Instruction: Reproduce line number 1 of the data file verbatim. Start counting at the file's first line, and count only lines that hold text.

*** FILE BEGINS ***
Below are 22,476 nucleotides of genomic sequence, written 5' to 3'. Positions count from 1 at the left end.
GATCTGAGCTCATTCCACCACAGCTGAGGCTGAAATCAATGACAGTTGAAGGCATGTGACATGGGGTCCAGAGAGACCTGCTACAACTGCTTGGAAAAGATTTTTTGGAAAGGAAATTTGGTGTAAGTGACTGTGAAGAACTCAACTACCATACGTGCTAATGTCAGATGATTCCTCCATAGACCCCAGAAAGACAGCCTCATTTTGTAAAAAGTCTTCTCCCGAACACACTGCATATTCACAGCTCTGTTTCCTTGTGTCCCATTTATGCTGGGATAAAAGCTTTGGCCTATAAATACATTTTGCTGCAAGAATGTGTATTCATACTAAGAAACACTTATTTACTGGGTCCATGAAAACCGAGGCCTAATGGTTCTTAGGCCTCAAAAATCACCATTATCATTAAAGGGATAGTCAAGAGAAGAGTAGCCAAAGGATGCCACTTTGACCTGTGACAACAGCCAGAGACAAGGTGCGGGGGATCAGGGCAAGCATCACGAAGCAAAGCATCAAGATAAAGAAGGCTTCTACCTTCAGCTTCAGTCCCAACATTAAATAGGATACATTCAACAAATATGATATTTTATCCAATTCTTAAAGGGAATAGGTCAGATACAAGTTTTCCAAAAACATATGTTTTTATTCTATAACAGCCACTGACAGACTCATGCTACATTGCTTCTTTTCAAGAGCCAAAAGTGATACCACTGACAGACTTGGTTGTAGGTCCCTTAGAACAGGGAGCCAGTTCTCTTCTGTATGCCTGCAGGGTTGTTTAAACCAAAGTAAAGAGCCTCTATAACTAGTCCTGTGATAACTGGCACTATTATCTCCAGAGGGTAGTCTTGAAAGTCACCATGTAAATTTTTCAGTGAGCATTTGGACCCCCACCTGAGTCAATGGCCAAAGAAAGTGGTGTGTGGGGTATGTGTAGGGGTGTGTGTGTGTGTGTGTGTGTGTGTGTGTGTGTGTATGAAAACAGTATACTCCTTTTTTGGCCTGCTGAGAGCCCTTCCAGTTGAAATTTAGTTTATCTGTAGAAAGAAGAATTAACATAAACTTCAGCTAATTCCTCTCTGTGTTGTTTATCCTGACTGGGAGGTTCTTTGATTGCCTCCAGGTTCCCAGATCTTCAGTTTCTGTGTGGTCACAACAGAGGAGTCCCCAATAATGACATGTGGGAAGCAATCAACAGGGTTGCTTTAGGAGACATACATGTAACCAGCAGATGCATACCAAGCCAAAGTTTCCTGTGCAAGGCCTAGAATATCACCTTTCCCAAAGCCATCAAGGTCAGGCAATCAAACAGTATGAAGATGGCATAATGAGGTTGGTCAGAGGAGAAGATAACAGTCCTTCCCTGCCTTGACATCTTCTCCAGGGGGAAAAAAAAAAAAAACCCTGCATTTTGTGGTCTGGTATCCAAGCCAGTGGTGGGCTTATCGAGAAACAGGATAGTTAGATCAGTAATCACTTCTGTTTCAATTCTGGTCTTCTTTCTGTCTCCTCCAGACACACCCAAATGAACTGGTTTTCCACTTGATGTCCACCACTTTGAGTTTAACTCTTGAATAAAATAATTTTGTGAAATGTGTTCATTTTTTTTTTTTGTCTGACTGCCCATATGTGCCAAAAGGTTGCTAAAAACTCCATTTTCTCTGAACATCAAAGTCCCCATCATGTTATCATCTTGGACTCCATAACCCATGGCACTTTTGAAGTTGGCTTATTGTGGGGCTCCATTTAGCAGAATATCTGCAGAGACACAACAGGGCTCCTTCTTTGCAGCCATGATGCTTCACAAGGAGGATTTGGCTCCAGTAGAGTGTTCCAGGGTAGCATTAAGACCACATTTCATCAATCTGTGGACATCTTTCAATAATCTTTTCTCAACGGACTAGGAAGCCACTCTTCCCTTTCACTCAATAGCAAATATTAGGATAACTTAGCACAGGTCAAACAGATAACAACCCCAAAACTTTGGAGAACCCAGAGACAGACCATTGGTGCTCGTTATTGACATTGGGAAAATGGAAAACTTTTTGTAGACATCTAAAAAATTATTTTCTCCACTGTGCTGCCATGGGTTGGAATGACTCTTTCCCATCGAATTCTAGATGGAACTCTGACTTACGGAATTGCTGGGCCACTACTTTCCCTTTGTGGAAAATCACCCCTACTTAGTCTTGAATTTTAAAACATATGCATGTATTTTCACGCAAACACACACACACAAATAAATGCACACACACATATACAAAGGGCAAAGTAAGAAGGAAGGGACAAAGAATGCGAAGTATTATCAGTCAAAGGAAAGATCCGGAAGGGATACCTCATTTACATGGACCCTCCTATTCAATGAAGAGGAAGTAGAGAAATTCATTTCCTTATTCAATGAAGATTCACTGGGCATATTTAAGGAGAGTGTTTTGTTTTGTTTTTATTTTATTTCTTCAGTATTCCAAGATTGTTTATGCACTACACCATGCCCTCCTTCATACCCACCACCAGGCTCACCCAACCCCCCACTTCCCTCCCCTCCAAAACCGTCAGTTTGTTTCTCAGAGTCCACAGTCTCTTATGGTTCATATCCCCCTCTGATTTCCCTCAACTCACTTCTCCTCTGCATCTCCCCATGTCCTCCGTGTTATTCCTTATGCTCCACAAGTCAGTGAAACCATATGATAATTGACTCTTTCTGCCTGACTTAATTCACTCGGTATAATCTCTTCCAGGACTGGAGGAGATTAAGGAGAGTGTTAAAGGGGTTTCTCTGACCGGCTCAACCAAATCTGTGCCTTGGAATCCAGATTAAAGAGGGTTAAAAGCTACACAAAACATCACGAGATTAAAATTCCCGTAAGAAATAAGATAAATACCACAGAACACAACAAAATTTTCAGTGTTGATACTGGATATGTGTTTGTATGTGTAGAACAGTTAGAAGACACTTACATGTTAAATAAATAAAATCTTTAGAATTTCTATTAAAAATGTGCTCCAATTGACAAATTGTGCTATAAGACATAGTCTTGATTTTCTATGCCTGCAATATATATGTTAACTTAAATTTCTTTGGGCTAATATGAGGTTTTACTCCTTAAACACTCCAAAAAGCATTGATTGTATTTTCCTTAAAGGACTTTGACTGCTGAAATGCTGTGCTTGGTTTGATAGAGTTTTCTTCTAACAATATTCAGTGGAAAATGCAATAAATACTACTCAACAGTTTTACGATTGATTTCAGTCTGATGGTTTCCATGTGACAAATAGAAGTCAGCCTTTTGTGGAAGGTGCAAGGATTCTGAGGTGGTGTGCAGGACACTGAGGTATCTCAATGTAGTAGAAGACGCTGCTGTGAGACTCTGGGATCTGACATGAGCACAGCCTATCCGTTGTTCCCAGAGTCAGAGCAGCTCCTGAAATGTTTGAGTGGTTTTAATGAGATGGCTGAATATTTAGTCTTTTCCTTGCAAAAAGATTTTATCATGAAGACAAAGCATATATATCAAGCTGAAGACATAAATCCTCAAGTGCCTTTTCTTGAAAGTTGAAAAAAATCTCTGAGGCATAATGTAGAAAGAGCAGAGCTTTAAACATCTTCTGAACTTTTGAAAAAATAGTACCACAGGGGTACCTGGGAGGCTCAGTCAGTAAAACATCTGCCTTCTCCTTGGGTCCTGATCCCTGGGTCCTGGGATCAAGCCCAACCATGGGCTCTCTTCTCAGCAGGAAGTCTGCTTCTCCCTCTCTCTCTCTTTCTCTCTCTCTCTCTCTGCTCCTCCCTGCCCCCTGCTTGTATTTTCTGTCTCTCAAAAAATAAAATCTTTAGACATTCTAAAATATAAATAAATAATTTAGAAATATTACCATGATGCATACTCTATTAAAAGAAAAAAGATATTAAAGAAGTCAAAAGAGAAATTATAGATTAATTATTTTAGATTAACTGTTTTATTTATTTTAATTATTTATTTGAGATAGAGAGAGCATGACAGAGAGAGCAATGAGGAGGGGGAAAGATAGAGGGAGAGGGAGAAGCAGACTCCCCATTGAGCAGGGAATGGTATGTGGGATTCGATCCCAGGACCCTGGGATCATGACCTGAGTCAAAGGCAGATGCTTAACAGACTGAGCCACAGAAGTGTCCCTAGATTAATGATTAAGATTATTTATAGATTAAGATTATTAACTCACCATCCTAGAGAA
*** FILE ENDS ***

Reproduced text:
Below are 22,476 nucleotides of genomic sequence, written 5' to 3'. Positions count from 1 at the left end.